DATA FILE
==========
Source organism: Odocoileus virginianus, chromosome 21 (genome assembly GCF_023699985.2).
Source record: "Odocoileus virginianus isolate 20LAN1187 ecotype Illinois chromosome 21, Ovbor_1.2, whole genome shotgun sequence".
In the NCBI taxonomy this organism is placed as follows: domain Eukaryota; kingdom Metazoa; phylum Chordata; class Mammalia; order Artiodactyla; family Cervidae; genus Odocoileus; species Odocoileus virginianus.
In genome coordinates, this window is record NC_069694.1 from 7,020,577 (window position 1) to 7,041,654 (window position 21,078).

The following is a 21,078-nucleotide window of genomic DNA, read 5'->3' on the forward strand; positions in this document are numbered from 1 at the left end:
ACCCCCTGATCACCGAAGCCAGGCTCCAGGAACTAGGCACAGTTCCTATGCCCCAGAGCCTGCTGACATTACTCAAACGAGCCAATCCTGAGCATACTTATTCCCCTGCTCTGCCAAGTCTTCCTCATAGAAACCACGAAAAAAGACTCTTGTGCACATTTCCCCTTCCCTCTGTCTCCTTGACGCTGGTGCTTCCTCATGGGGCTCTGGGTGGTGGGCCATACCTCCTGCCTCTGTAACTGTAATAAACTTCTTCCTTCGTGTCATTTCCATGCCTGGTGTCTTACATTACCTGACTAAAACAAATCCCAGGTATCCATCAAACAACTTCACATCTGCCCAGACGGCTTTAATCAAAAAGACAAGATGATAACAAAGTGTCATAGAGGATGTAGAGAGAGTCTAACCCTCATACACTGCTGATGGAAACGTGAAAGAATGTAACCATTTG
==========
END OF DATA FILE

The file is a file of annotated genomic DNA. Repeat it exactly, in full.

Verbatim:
Source organism: Odocoileus virginianus, chromosome 21 (genome assembly GCF_023699985.2).
Source record: "Odocoileus virginianus isolate 20LAN1187 ecotype Illinois chromosome 21, Ovbor_1.2, whole genome shotgun sequence".
In the NCBI taxonomy this organism is placed as follows: domain Eukaryota; kingdom Metazoa; phylum Chordata; class Mammalia; order Artiodactyla; family Cervidae; genus Odocoileus; species Odocoileus virginianus.
In genome coordinates, this window is record NC_069694.1 from 7,020,577 (window position 1) to 7,041,654 (window position 21,078).

The following is a 21,078-nucleotide window of genomic DNA, read 5'->3' on the forward strand; positions in this document are numbered from 1 at the left end:
ACCCCCTGATCACCGAAGCCAGGCTCCAGGAACTAGGCACAGTTCCTATGCCCCAGAGCCTGCTGACATTACTCAAACGAGCCAATCCTGAGCATACTTATTCCCCTGCTCTGCCAAGTCTTCCTCATAGAAACCACGAAAAAAGACTCTTGTGCACATTTCCCCTTCCCTCTGTCTCCTTGACGCTGGTGCTTCCTCATGGGGCTCTGGGTGGTGGGCCATACCTCCTGCCTCTGTAACTGTAATAAACTTCTTCCTTCGTGTCATTTCCATGCCTGGTGTCTTACATTACCTGACTAAAACAAATCCCAGGTATCCATCAAACAACTTCACATCTGCCCAGACGGCTTTAATCAAAAAGACAAGATGATAACAAAGTGTCATAGAGGATGTAGAGAGAGTCTAACCCTCATACACTGCTGATGGAAACGTGAAAGAATGTAACCATTTG